Jennifer Lopez: Lo Goes Luxe

Jennifer Lopez's new romantic comedy, Maid in Manhattan, is a lesson in luxury.


Pygmalion stories have always been a Hollywood favorite. The most memorable include My Fair Lady, in which a shrewish Audrey Hepburn is transformed into a sophisticated siren, and Pretty Woman, which saw Julia Roberts shed her streetwalker style in favor of society-girl attire. Now the dream factory is unleashing yet another Cinderella story, Maid in Manhattan, in which Jennifer Lopez stars as a single mom from the Bronx who works as a maid in a posh hotel. When she's mistaken for a wealthy woman of the world by a dashing, rich politician (Ralph Fiennes), she neglects to correct him.

The clothes

Oscar-winning costume designer Albert Wolsky (Grease, Bugsy, Runaway Bride) had his work cut out for him on Maid in Manhattan because he had to dress Jennifer Lopez for three completely different looks--when in the Bronx, when in her maid's uniform and when she gets dressed up for Fiennes. For her big scene at a ball, Wolsky chose to dress her in a vintage pink Bob Mackie dress, which is strikingly similar to the white gown Grace Kelly used to seduce Cary Grant in To Catch a Thief. "We needed something that moved when she danced," says Wolsky. "And we needed the dress to show off the necklace, which is important to the plot." That necklace, along with those accompanying earrings, were borrowed from Harry Winston. "They must cost over a million," Wolsky guesses. Though Mackie's dress steals the picture, there are plenty of other pretty pieces that impress. Just before Lopez meets Fiennes, she looks through one of the guest's closets and on a dare tries on an ensemble--a white Dolce & Gabbana coat and pants--which is why Fiennes mistakes her for one of the hotel's guests.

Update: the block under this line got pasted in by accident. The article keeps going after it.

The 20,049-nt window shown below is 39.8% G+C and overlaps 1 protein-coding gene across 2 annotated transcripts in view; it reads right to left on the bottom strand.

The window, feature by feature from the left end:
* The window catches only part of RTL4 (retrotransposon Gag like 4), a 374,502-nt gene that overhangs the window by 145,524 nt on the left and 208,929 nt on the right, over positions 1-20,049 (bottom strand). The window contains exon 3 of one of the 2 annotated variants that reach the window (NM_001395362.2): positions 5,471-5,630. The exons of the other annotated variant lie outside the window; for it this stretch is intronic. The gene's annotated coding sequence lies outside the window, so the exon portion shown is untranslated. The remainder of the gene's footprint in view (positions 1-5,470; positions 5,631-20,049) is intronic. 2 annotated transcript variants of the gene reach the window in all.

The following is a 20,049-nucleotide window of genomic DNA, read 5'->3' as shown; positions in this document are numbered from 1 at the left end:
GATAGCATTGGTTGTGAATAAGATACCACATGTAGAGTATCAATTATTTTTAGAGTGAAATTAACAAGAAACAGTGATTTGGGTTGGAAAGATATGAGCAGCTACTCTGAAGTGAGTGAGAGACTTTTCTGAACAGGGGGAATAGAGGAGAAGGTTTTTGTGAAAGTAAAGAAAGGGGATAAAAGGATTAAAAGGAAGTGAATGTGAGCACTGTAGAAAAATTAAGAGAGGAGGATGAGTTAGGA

The location

New York City is a treasure trove of photogenic locales, but for Maid in Manhattan, director Wayne Wang mainly stayed north of Grand Central Terminal. Some scenes take place in Central Park and Saks Fifth Avenue, but most are filmed inside The Waldorf=Astoria on Park Avenue and 50th St., which in the movie is called The Beresford. The Waldorf=Astoria is richer in history than most public figures. Originally opened on 33rd St. in 1893 by millionaire William Waldorf Astor as The Waldorf Hotel, it merged a few years later with the Astoria Hotel, which was located on an adjacent lot, and became The Waldorf=Astoria. In 1929, the hotel was closed and reopened 15 blocks north to its present location to allow for more room. Today, it remains one of the largest art deco buildings in the world. If the size doesn't astound you, the celebrity guests will. This is where Jack and Jackie Kennedy spent their wedding night, Marilyn Monroe resided while studying at the Actors Studio, and everyone from Elizabeth Taylor and Cary Grant to Queen Elizabeth and Prince Albert of Monaco have spent the night.